Ingmar Bergman, The Seventh Seal (1957)

Plagues and pandemics concentrate the mind. Imagine that you have a week or a month before you die rather than the ten, twenty, or fifty years you have been vaguely counting on. Practically speaking your planning gets urgent. But at another level, philosophy comes crashing in on you, and you ask, what have you accomplished? What was your life worth? Did it have any meaning? Is it too late for some last, redemptive act? Can I still leave behind “something that will endure”? Those were the words that pointed the abbess of Mei-Tan-Fu to her future as a plague nurse (“I do not think that you will die without having done something that will endure”—Maugham, The Painted Veil).

The Seventh Seal begins when Death (in person) comes to claim the knight Antonius Block and carry him away to the dark lands. He has returned from a ten-year pilgrimage to find the land ravaged by a plague that threatens to wipe out everyone. The knight puts Death off by challenging him to a game of chess. Death agrees. As long as the game lasts, he can live; if he wins, Death gives up his claim on him.

In a later scene we learn what is driving Block. He is opening his heart in a confessional. Unbeknownst to him, the confessor is not a priest, but rather Death. He tells him proudly that he is playing chess with Death and does so to gain time. Why do you want to do that, asks Death/the priest: “My life has been a futile pursuit, a wandering… without meaning… I will use my reprieve for one meaningful deed.”

He has his chance near the end of the film. He is about to lose the game; he is down to one or two moves. Death gives him the bad news and promises to take him and his travelling companions the next time they meet. The knight gains a little time by knocking over the chess pieces. While Death resets the board, the knight looks on while a family travelling with the knight sees the danger, and escapes. Block rescued them by his desperate gesture; this is his “one meaningful deed,” the redemptive act, performed in the face of death, that gives meaning to his otherwise senseless existence. Now he can give in to Death, who meets the travellers at the knight’s castle, and takes all of them.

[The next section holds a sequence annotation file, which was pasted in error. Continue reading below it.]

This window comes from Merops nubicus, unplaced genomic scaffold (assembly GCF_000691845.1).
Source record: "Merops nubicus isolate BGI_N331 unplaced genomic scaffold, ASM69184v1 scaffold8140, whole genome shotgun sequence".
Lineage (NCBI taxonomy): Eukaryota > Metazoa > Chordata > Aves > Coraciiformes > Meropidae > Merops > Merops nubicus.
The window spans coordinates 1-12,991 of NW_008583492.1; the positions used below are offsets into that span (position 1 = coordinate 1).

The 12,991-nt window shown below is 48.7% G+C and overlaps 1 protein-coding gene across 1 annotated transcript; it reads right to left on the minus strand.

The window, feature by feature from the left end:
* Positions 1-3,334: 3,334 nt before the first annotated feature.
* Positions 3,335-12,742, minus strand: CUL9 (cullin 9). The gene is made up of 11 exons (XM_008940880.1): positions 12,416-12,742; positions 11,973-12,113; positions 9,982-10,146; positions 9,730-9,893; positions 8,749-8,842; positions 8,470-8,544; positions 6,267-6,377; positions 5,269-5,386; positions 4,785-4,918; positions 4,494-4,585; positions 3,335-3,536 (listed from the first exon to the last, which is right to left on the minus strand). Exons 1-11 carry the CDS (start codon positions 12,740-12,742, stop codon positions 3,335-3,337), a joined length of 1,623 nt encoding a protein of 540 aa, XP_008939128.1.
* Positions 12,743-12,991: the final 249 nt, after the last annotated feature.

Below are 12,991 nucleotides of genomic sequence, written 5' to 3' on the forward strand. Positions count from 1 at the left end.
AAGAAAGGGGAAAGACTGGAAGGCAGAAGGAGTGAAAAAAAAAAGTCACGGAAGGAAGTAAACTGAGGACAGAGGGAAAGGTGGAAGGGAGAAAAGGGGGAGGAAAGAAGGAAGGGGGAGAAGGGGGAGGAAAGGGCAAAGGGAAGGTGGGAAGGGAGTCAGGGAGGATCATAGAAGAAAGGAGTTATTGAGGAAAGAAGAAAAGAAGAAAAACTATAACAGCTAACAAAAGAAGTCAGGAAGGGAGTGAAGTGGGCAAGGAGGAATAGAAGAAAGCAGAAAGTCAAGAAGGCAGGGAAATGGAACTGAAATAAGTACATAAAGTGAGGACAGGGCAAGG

The family whose escape he covers is a family of actors, Jof, Mia, and their baby Michael. Jof is not only an actor and juggler, but also a visionary. When we first meet him, early in the morning, the others asleep in their wagon which doubles as a travelling stage, he wanders into a meadow, suddenly his eyes widen, he is riveted by a vision. He looks entranced at a scene across the meadow: a young woman dressed like a queen with a crown, guides her baby through what must be his first steps. Music plays, angelic voices sing, a celestial choir. He looks away briefly, wipes the tears from his eyes, and when he opens them the vision is gone. He rushes to the wagon, wakes his wife:

Jof: Mia, wake up! I’ve just seen something!

Mia: What did you see?

Jof: The Virgin Mary.

Mia takes it with gentle irony. She’s used to his invented visions.

Jof: I can’t help it if voices speak to me, if the Holy Virgin appears before me and angels and devils like my company.

His visions come in handy in the end. Jof sees the knight playing chess with death (no one else does) and understands that their number is up. His vision is advanced warning, and they can make a getaway. They escape while Death rearranges the chess pieces. The knight watches them leave. Now he has his “one meaningful deed.” He has cheated Death and saved the life of the family.

The movie ends with another of Jof’s visions. They escaped in a desperate, terrified race through the storm-torn forest. They wake in the morning. They check to make sure they’re still alive. Jof looks at a distant hill and sees the knight and his company dancing along its rim “against the dark, stormy sky.” Death leads the dance carrying his scythe and hourglass:

Jof: “They dance away toward the dark lands, while the rain washes their faces and cleans the salt tears from their cheeks.”

Mia: “You and your visions.”

Jof shakes it off, and they go on their way. The day is bright, the road open, and the angelic choir sings, sweet harmony, major key. An upbeat ending.

So death wins, as always, but his main victim saves a family. Who is it he has saved, actually? Jof is short for Joseph; Mia for Mary. So Joseph, Mary and the baby survive because Block outwits Death. He has unwittingly saved the holy family, or a least a recasting of that family.